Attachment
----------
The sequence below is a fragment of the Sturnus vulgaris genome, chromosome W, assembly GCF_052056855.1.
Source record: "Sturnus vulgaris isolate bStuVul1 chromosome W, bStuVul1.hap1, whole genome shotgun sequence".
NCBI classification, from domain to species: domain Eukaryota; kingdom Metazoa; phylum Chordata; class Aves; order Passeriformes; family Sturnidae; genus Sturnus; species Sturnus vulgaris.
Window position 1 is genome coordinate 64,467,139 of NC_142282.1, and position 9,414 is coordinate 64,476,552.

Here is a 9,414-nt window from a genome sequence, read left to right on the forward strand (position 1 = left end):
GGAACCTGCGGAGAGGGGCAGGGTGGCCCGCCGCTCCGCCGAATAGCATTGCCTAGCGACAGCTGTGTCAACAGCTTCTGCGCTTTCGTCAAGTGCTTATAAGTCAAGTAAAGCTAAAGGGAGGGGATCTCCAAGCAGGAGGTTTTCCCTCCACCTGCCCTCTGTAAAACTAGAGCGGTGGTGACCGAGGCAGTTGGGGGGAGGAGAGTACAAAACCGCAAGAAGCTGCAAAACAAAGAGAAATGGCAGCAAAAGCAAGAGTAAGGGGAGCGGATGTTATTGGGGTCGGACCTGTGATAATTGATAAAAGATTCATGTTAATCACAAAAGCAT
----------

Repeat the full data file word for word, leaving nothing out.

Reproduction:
The sequence below is a fragment of the Sturnus vulgaris genome, chromosome W, assembly GCF_052056855.1.
Source record: "Sturnus vulgaris isolate bStuVul1 chromosome W, bStuVul1.hap1, whole genome shotgun sequence".
NCBI classification, from domain to species: domain Eukaryota; kingdom Metazoa; phylum Chordata; class Aves; order Passeriformes; family Sturnidae; genus Sturnus; species Sturnus vulgaris.
Window position 1 is genome coordinate 64,467,139 of NC_142282.1, and position 9,414 is coordinate 64,476,552.

Here is a 9,414-nt window from a genome sequence, read left to right on the forward strand (position 1 = left end):
GGAACCTGCGGAGAGGGGCAGGGTGGCCCGCCGCTCCGCCGAATAGCATTGCCTAGCGACAGCTGTGTCAACAGCTTCTGCGCTTTCGTCAAGTGCTTATAAGTCAAGTAAAGCTAAAGGGAGGGGATCTCCAAGCAGGAGGTTTTCCCTCCACCTGCCCTCTGTAAAACTAGAGCGGTGGTGACCGAGGCAGTTGGGGGGAGGAGAGTACAAAACCGCAAGAAGCTGCAAAACAAAGAGAAATGGCAGCAAAAGCAAGAGTAAGGGGAGCGGATGTTATTGGGGTCGGACCTGTGATAATTGATAAAAGATTCATGTTAATCACAAAAGCAT